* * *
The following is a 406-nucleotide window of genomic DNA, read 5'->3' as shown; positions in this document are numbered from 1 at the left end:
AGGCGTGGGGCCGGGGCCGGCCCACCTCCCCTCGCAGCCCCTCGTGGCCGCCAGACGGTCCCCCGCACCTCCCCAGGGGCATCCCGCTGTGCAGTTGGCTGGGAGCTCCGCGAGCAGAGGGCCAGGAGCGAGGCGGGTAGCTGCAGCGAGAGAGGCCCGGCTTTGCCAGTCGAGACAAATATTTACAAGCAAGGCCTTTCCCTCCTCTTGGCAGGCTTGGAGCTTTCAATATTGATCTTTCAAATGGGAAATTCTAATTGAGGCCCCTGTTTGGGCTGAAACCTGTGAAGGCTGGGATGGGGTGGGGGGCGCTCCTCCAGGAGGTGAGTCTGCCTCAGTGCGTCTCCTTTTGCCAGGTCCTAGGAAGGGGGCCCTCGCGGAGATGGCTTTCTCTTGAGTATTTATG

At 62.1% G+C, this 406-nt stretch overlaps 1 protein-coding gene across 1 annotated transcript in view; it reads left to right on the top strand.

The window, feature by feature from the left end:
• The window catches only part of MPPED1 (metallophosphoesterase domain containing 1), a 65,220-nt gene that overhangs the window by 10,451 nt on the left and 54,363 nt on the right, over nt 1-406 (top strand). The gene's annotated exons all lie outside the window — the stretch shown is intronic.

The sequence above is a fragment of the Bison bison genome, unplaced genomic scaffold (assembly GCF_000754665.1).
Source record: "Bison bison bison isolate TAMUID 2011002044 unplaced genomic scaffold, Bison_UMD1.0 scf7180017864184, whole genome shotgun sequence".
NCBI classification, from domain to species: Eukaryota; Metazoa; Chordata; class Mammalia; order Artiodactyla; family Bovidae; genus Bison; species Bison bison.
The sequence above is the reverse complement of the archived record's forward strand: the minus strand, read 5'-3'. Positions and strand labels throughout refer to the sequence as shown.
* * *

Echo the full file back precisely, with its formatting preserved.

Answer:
The following is a 406-nucleotide window of genomic DNA, read 5'->3' as shown; positions in this document are numbered from 1 at the left end:
AGGCGTGGGGCCGGGGCCGGCCCACCTCCCCTCGCAGCCCCTCGTGGCCGCCAGACGGTCCCCCGCACCTCCCCAGGGGCATCCCGCTGTGCAGTTGGCTGGGAGCTCCGCGAGCAGAGGGCCAGGAGCGAGGCGGGTAGCTGCAGCGAGAGAGGCCCGGCTTTGCCAGTCGAGACAAATATTTACAAGCAAGGCCTTTCCCTCCTCTTGGCAGGCTTGGAGCTTTCAATATTGATCTTTCAAATGGGAAATTCTAATTGAGGCCCCTGTTTGGGCTGAAACCTGTGAAGGCTGGGATGGGGTGGGGGGCGCTCCTCCAGGAGGTGAGTCTGCCTCAGTGCGTCTCCTTTTGCCAGGTCCTAGGAAGGGGGCCCTCGCGGAGATGGCTTTCTCTTGAGTATTTATG

At 62.1% G+C, this 406-nt stretch overlaps 1 protein-coding gene across 1 annotated transcript in view; it reads left to right on the top strand.

The window, feature by feature from the left end:
• The window catches only part of MPPED1 (metallophosphoesterase domain containing 1), a 65,220-nt gene that overhangs the window by 10,451 nt on the left and 54,363 nt on the right, over nt 1-406 (top strand). The gene's annotated exons all lie outside the window — the stretch shown is intronic.

The sequence above is a fragment of the Bison bison genome, unplaced genomic scaffold (assembly GCF_000754665.1).
Source record: "Bison bison bison isolate TAMUID 2011002044 unplaced genomic scaffold, Bison_UMD1.0 scf7180017864184, whole genome shotgun sequence".
NCBI classification, from domain to species: Eukaryota; Metazoa; Chordata; class Mammalia; order Artiodactyla; family Bovidae; genus Bison; species Bison bison.
The sequence above is the reverse complement of the archived record's forward strand: the minus strand, read 5'-3'. Positions and strand labels throughout refer to the sequence as shown.